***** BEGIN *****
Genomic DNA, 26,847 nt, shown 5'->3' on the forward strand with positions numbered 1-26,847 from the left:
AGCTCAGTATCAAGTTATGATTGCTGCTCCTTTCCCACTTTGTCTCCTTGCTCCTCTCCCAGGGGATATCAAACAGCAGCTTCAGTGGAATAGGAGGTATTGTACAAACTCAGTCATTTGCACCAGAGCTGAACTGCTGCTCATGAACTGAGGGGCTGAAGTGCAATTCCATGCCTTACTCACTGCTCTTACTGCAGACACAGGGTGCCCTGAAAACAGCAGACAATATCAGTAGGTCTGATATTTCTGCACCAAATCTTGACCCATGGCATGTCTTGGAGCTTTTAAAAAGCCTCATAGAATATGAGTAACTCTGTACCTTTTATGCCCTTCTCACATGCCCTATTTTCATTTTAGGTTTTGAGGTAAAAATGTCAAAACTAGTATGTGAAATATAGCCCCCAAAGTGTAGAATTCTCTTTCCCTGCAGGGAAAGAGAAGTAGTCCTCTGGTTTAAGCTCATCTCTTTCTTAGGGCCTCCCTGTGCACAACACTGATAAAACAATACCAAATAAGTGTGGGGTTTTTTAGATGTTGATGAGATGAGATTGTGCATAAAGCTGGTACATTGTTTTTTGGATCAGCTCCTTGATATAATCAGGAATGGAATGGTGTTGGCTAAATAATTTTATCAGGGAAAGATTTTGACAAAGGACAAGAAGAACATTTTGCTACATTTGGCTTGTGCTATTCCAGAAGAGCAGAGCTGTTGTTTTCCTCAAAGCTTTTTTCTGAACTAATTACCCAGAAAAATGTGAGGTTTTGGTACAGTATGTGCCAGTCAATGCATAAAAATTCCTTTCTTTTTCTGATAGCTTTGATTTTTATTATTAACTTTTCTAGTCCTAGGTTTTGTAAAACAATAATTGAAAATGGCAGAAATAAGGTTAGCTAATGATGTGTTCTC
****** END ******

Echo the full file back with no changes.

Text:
Genomic DNA, 26,847 nt, shown 5'->3' on the forward strand with positions numbered 1-26,847 from the left:
AGCTCAGTATCAAGTTATGATTGCTGCTCCTTTCCCACTTTGTCTCCTTGCTCCTCTCCCAGGGGATATCAAACAGCAGCTTCAGTGGAATAGGAGGTATTGTACAAACTCAGTCATTTGCACCAGAGCTGAACTGCTGCTCATGAACTGAGGGGCTGAAGTGCAATTCCATGCCTTACTCACTGCTCTTACTGCAGACACAGGGTGCCCTGAAAACAGCAGACAATATCAGTAGGTCTGATATTTCTGCACCAAATCTTGACCCATGGCATGTCTTGGAGCTTTTAAAAAGCCTCATAGAATATGAGTAACTCTGTACCTTTTATGCCCTTCTCACATGCCCTATTTTCATTTTAGGTTTTGAGGTAAAAATGTCAAAACTAGTATGTGAAATATAGCCCCCAAAGTGTAGAATTCTCTTTCCCTGCAGGGAAAGAGAAGTAGTCCTCTGGTTTAAGCTCATCTCTTTCTTAGGGCCTCCCTGTGCACAACACTGATAAAACAATACCAAATAAGTGTGGGGTTTTTTAGATGTTGATGAGATGAGATTGTGCATAAAGCTGGTACATTGTTTTTTGGATCAGCTCCTTGATATAATCAGGAATGGAATGGTGTTGGCTAAATAATTTTATCAGGGAAAGATTTTGACAAAGGACAAGAAGAACATTTTGCTACATTTGGCTTGTGCTATTCCAGAAGAGCAGAGCTGTTGTTTTCCTCAAAGCTTTTTTCTGAACTAATTACCCAGAAAAATGTGAGGTTTTGGTACAGTATGTGCCAGTCAATGCATAAAAATTCCTTTCTTTTTCTGATAGCTTTGATTTTTATTATTAACTTTTCTAGTCCTAGGTTTTGTAAAACAATAATTGAAAATGGCAGAAATAAGGTTAGCTAATGATGTGTTCTC